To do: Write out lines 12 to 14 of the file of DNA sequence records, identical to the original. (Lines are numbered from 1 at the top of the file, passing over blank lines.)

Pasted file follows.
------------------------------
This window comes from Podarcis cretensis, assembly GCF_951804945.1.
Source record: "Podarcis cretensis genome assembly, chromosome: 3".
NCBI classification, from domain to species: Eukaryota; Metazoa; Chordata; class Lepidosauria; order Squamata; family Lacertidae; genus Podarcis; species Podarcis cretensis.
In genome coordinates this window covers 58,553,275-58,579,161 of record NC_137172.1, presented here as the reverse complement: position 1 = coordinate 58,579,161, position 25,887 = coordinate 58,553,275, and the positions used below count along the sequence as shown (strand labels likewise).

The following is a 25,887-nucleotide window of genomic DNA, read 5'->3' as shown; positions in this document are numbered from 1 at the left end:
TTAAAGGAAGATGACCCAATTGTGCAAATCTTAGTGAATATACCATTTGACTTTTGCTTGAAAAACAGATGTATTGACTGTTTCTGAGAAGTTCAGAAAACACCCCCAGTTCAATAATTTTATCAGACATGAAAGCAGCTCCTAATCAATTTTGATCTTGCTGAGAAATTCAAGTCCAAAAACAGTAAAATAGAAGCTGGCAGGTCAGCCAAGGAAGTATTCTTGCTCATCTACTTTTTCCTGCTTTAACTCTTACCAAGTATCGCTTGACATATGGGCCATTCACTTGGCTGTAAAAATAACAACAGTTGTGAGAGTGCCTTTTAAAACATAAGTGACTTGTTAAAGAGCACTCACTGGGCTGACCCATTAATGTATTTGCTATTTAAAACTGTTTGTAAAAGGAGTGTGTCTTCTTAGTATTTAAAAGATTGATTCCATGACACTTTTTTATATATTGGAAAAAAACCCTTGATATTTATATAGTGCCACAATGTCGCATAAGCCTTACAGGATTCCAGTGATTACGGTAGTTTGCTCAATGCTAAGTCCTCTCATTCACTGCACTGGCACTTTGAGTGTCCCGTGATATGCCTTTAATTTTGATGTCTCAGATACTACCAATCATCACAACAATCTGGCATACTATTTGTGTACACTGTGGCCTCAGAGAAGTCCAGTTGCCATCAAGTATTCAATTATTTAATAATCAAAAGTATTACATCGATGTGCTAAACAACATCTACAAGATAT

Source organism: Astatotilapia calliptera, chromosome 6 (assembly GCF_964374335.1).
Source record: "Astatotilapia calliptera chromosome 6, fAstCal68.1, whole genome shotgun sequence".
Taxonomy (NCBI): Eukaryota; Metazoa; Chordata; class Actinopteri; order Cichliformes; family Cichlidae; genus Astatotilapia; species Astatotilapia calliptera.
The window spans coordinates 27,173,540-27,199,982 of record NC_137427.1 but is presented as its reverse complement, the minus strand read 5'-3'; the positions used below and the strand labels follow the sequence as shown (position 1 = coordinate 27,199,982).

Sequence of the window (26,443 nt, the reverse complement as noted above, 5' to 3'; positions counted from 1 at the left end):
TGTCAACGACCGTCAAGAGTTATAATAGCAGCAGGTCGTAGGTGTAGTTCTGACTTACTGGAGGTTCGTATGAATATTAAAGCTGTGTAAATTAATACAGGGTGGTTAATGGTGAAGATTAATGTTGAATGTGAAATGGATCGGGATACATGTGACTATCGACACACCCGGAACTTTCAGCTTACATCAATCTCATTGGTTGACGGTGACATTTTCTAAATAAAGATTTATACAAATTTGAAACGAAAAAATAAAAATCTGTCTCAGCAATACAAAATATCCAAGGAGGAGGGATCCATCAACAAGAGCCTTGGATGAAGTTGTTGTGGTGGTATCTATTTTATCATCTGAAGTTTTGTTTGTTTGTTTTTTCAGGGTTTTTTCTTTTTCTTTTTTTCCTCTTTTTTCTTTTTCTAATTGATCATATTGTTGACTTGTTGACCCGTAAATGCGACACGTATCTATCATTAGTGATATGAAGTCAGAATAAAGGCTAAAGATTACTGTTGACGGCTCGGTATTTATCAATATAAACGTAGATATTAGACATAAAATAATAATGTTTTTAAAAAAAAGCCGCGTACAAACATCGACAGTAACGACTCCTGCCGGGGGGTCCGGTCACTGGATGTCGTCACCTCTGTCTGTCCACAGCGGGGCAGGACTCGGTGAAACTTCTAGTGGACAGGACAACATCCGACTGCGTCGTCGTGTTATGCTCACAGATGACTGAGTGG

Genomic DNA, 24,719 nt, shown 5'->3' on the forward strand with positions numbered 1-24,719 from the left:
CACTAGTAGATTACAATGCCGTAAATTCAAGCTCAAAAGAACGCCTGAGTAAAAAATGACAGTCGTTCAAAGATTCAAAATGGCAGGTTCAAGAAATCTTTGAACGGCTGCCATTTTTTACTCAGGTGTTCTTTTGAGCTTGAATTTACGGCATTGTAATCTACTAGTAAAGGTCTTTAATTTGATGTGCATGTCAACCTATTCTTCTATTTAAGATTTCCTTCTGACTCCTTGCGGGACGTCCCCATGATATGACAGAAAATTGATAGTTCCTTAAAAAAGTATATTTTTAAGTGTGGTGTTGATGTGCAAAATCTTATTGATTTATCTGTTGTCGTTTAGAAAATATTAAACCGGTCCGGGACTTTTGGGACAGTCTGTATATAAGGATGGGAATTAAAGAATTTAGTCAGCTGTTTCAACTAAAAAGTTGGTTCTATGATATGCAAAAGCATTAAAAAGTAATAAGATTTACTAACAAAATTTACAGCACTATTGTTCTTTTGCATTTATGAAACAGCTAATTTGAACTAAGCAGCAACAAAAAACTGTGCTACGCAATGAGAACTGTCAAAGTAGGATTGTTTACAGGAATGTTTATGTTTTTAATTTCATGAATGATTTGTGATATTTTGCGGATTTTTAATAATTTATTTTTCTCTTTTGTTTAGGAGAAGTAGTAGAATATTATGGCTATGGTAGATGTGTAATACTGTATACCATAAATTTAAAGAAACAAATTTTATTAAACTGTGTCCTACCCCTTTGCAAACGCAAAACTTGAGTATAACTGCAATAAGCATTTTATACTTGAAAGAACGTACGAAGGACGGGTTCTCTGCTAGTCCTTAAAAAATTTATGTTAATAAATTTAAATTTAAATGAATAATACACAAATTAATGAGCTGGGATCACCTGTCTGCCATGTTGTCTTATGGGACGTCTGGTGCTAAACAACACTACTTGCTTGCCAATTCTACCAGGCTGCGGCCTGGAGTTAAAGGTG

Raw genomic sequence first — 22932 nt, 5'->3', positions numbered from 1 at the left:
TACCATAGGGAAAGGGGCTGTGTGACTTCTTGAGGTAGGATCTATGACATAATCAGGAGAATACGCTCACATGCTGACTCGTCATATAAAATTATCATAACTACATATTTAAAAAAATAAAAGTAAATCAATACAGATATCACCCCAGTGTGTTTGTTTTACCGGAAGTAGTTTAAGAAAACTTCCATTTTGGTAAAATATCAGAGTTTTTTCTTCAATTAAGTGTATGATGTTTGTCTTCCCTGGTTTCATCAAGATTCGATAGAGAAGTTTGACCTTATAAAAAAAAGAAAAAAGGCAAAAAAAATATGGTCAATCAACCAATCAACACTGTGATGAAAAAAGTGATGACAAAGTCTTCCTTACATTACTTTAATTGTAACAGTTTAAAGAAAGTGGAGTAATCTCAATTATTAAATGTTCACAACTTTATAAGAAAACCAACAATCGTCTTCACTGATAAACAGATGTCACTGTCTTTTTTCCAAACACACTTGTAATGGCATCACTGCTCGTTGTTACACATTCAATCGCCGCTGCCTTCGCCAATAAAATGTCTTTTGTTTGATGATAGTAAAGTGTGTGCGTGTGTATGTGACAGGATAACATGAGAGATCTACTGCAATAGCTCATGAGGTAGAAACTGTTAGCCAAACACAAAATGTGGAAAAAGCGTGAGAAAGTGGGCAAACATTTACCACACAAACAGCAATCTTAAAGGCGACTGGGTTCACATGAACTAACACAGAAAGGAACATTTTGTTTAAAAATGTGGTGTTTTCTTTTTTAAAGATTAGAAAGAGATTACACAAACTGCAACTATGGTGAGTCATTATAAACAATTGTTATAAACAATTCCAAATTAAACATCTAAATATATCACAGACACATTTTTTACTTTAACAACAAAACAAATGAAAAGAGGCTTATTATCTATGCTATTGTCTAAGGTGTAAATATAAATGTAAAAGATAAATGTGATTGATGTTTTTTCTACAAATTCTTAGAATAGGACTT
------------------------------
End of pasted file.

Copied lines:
TGTCAACGACCGTCAAGAGTTATAATAGCAGCAGGTCGTAGGTGTAGTTCTGACTTACTGGAGGTTCGTATGAATATTAAAGCTGTGTAAATTAATACAGGGTGGTTAATGGTGAAGATTAATGTTGAATGTGAAATGGATCGGGATACATGTGACTATCGACACACCCGGAACTTTCAGCTTACATCAATCTCATTGGTTGACGGTGACATTTTCTAAATAAAGATTTATACAAATTTGAAACGAAAAAATAAAAATCTGTCTCAGCAATACAAAATATCCAAGGAGGAGGGATCCATCAACAAGAGCCTTGGATGAAGTTGTTGTGGTGGTATCTATTTTATCATCTGAAGTTTTGTTTGTTTGTTTTTTCAGGGTTTTTTCTTTTTCTTTTTTTCCTCTTTTTTCTTTTTCTAATTGATCATATTGTTGACTTGTTGACCCGTAAATGCGACACGTATCTATCATTAGTGATATGAAGTCAGAATAAAGGCTAAAGATTACTGTTGACGGCTCGGTATTTATCAATATAAACGTAGATATTAGACATAAAATAATAATGTTTTTAAAAAAAAGCCGCGTACAAACATCGACAGTAACGACTCCTGCCGGGGGGTCCGGTCACTGGATGTCGTCACCTCTGTCTGTCCACAGCGGGGCAGGACTCGGTGAAACTTCTAGTGGACAGGACAACATCCGACTGCGTCGTCGTGTTATGCTCACAGATGACTGAGTGG

Genomic DNA, 24,719 nt, shown 5'->3' on the forward strand with positions numbered 1-24,719 from the left:
CACTAGTAGATTACAATGCCGTAAATTCAAGCTCAAAAGAACGCCTGAGTAAAAAATGACAGTCGTTCAAAGATTCAAAATGGCAGGTTCAAGAAATCTTTGAACGGCTGCCATTTTTTACTCAGGTGTTCTTTTGAGCTTGAATTTACGGCATTGTAATCTACTAGTAAAGGTCTTTAATTTGATGTGCATGTCAACCTATTCTTCTATTTAAGATTTCCTTCTGACTCCTTGCGGGACGTCCCCATGATATGACAGAAAATTGATAGTTCCTTAAAAAAGTATATTTTTAAGTGTGGTGTTGATGTGCAAAATCTTATTGATTTATCTGTTGTCGTTTAGAAAATATTAAACCGGTCCGGGACTTTTGGGACAGTCTGTATATAAGGATGGGAATTAAAGAATTTAGTCAGCTGTTTCAACTAAAAAGTTGGTTCTATGATATGCAAAAGCATTAAAAAGTAATAAGATTTACTAACAAAATTTACAGCACTATTGTTCTTTTGCATTTATGAAACAGCTAATTTGAACTAAGCAGCAACAAAAAACTGTGCTACGCAATGAGAACTGTCAAAGTAGGATTGTTTACAGGAATGTTTATGTTTTTAATTTCATGAATGATTTGTGATATTTTGCGGATTTTTAATAATTTATTTTTCTCTTTTGTTTAGGAGAAGTAGTAGAATATTATGGCTATGGTAGATGTGTAATACTGTATACCATAAATTTAAAGAAACAAATTTTATTAAACTGTGTCCTACCCCTTTGCAAACGCAAAACTTGAGTATAACTGCAATAAGCATTTTATACTTGAAAGAACGTACGAAGGACGGGTTCTCTGCTAGTCCTTAAAAAATTTATGTTAATAAATTTAAATTTAAATGAATAATACACAAATTAATGAGCTGGGATCACCTGTCTGCCATGTTGTCTTATGGGACGTCTGGTGCTAAACAACACTACTTGCTTGCCAATTCTACCAGGCTGCGGCCTGGAGTTAAAGGTG